How is it that one day Digby was my best friend’s cute twin brother, and then the next he stole air, gave jitters, twisted my insides up?
And with Mom gone, bills to pay and Wren to look after… Why do the best things always happen at the worst times?
I wanted to love this book. I really did. This Raging Light was really an impulse buy, and now I realise I should have done more research on it. The moral of the story for this one is never buy a book solely based on what the publisher says about it because of course, it’s going to be biased. This book wasn’t terrible, but it was really lacking in some areas and our protagonist’s voice felt young and immature. But despite that, it was a sweet afternoon read and it kept me hooked — but I don’t think it’s worth going out and buying a copy.
What I liked:
- I loved the relationship between Lucille and her little sister. Even though I don’t have any siblings, their bond felt genuine and it was beautiful to watch Lucille care for Wren and try and protect her from the mess that was their life now.
- There was a little bit of mystery surrounding what really happened to Lucille’s family and why she was left having to look after her sister and make sure they both stayed afloat. I think that’s the main thing that got me through this book and it was heart-wrenching to learn the truth behind it all.
- Besides Lucille’s voice, which seemed quite young at times, all of the other characters felt realistic and genuine. Yes, they got on my nerves quite a bit, but they were completely and utterly human. They had their flaws and their annoyances, but most of them had hearts of gold and I wanted nothing more than to gather them into a big hug.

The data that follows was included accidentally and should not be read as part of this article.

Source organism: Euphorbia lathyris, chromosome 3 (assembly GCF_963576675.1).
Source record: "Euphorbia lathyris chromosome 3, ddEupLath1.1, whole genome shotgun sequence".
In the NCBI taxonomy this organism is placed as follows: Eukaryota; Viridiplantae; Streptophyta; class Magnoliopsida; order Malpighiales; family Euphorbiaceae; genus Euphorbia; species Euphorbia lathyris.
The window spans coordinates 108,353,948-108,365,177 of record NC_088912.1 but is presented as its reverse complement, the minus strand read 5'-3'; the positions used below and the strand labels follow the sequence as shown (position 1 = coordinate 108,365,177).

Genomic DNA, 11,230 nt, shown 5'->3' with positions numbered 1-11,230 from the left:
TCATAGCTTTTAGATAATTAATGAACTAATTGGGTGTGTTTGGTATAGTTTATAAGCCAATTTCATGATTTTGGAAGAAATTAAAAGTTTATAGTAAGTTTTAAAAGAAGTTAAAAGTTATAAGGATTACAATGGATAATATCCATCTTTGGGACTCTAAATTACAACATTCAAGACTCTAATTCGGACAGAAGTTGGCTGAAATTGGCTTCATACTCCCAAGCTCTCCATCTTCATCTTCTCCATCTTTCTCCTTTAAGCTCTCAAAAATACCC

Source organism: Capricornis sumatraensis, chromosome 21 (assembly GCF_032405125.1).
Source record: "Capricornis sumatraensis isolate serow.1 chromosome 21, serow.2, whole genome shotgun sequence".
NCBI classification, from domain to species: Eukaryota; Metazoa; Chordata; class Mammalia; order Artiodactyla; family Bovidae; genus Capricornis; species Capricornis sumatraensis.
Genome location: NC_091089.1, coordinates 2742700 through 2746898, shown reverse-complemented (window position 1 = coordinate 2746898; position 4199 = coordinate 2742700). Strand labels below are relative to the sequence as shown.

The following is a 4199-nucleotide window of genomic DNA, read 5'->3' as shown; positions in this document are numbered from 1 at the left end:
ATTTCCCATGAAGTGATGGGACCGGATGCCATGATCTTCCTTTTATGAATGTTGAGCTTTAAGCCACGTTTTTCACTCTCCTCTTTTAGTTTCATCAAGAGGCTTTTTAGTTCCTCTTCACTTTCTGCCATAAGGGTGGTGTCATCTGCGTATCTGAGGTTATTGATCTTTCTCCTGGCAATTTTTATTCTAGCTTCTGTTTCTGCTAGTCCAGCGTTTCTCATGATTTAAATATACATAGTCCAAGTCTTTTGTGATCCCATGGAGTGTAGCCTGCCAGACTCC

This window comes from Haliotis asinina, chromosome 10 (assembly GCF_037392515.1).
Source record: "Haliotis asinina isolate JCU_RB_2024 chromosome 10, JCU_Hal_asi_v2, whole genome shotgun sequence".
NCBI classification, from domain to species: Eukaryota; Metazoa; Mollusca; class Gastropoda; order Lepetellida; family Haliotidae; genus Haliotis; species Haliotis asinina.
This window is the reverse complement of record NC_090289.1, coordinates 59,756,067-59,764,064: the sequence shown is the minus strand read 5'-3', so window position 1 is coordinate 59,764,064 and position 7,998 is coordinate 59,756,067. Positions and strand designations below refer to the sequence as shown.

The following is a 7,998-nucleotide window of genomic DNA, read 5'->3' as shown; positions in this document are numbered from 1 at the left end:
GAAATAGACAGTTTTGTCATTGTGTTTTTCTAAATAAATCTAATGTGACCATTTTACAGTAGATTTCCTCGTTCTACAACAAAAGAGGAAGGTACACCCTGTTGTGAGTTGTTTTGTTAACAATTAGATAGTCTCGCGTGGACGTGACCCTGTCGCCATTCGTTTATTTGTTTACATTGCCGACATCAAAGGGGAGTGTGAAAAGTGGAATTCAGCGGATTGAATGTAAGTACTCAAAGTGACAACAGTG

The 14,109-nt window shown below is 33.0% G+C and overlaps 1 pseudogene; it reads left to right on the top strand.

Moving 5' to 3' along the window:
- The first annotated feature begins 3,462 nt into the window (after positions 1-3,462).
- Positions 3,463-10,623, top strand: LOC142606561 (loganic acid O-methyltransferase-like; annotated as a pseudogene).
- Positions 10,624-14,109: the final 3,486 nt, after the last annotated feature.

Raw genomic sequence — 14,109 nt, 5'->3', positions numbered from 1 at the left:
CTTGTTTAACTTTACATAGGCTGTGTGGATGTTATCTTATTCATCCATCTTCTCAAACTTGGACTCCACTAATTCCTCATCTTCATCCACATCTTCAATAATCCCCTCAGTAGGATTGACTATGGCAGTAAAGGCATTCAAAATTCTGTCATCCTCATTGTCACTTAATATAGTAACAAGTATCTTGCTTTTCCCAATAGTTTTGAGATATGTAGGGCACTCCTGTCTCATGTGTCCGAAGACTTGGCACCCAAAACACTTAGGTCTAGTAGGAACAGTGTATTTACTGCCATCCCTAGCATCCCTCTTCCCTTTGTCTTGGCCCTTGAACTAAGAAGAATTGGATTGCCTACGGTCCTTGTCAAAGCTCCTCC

What I disliked:
- The love interest. Digby. First of all, I don’t find that name attractive. I’m sorry, that’s just how I feel. And his whole personality annoyed me. I mean, he was cheating on his long-term girlfriend and the conversations he had with Lucille made me want to extract my eyes with a fork. It was unbearable.
- Lucille’s best friend, Eden, was also a problematic character. Not only does she ditch her supposed ‘best friend’ when she can clearly see Lucille’s struggling — #friendshipgoals — but her actions basically portray the author to condone teens smoking. Great role model.
- There were way too many plot lines for such a short book. This Raging Light is only just over 200 pages because the font is literally 14pt, so I finished it really quickly. But it seemed like every character had their own issues that needed sorting out before the end and therefore the narrative was long and complicated and felt rushed for what should have been a straight-forward, cute coming-of-age novel.
- The author tried to write this book in a poetic, heartfelt way, but it just came across as cringeworthy. Our protagonist was overly dramatic, the conversations felt forced and the descriptions felt overdone. If only this novel were as gorgeous as its cover.
Overall, I found myself quite disappointed with This Raging Light. What could have been a poetic, touching tale about a girl struggling to look after her sister after her mum left them was brought down by the cringeworthy romance, the abundance of separate plots and those two overpoweringly annoying characters. It was bearable, but only just.
Have you read This Raging Light? What did you think of it? Were you a fan of the romance? What are some books you think pull off ‘poetic’? Do you like the cover of This Raging Light? I’d love to know!